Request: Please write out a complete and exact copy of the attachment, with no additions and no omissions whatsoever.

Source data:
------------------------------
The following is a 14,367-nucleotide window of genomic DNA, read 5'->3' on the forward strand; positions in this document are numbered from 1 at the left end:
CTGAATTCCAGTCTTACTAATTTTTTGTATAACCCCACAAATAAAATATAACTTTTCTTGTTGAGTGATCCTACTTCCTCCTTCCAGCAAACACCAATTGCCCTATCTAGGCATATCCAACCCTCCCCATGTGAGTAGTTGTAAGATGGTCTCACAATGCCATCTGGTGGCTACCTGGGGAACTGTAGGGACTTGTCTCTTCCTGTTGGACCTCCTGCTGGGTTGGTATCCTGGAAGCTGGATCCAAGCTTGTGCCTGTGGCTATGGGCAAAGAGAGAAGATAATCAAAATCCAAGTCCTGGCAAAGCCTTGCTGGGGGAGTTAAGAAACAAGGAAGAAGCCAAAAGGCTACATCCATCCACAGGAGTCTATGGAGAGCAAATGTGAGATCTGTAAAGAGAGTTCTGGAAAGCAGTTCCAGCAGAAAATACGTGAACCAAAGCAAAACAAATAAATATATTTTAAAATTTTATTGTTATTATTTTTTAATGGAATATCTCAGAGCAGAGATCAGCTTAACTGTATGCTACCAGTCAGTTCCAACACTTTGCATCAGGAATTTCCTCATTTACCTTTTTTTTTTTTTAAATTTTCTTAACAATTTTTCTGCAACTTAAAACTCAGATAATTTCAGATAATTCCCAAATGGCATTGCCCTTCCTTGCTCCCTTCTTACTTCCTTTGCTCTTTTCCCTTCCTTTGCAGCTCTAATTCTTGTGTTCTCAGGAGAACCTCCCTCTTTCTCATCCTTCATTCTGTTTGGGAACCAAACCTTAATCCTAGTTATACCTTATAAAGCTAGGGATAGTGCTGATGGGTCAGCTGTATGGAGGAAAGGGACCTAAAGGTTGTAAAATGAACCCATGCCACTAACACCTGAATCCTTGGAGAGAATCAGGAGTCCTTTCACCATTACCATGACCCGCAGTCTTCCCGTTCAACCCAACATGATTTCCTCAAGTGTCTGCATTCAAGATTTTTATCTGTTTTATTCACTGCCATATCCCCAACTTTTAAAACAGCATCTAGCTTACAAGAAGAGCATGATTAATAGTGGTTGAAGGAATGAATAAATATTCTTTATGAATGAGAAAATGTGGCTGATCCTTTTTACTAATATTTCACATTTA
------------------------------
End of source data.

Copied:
The following is a 14,367-nucleotide window of genomic DNA, read 5'->3' on the forward strand; positions in this document are numbered from 1 at the left end:
CTGAATTCCAGTCTTACTAATTTTTTGTATAACCCCACAAATAAAATATAACTTTTCTTGTTGAGTGATCCTACTTCCTCCTTCCAGCAAACACCAATTGCCCTATCTAGGCATATCCAACCCTCCCCATGTGAGTAGTTGTAAGATGGTCTCACAATGCCATCTGGTGGCTACCTGGGGAACTGTAGGGACTTGTCTCTTCCTGTTGGACCTCCTGCTGGGTTGGTATCCTGGAAGCTGGATCCAAGCTTGTGCCTGTGGCTATGGGCAAAGAGAGAAGATAATCAAAATCCAAGTCCTGGCAAAGCCTTGCTGGGGGAGTTAAGAAACAAGGAAGAAGCCAAAAGGCTACATCCATCCACAGGAGTCTATGGAGAGCAAATGTGAGATCTGTAAAGAGAGTTCTGGAAAGCAGTTCCAGCAGAAAATACGTGAACCAAAGCAAAACAAATAAATATATTTTAAAATTTTATTGTTATTATTTTTTAATGGAATATCTCAGAGCAGAGATCAGCTTAACTGTATGCTACCAGTCAGTTCCAACACTTTGCATCAGGAATTTCCTCATTTACCTTTTTTTTTTTTTAAATTTTCTTAACAATTTTTCTGCAACTTAAAACTCAGATAATTTCAGATAATTCCCAAATGGCATTGCCCTTCCTTGCTCCCTTCTTACTTCCTTTGCTCTTTTCCCTTCCTTTGCAGCTCTAATTCTTGTGTTCTCAGGAGAACCTCCCTCTTTCTCATCCTTCATTCTGTTTGGGAACCAAACCTTAATCCTAGTTATACCTTATAAAGCTAGGGATAGTGCTGATGGGTCAGCTGTATGGAGGAAAGGGACCTAAAGGTTGTAAAATGAACCCATGCCACTAACACCTGAATCCTTGGAGAGAATCAGGAGTCCTTTCACCATTACCATGACCCGCAGTCTTCCCGTTCAACCCAACATGATTTCCTCAAGTGTCTGCATTCAAGATTTTTATCTGTTTTATTCACTGCCATATCCCCAACTTTTAAAACAGCATCTAGCTTACAAGAAGAGCATGATTAATAGTGGTTGAAGGAATGAATAAATATTCTTTATGAATGAGAAAATGTGGCTGATCCTTTTTACTAATATTTCACATTTA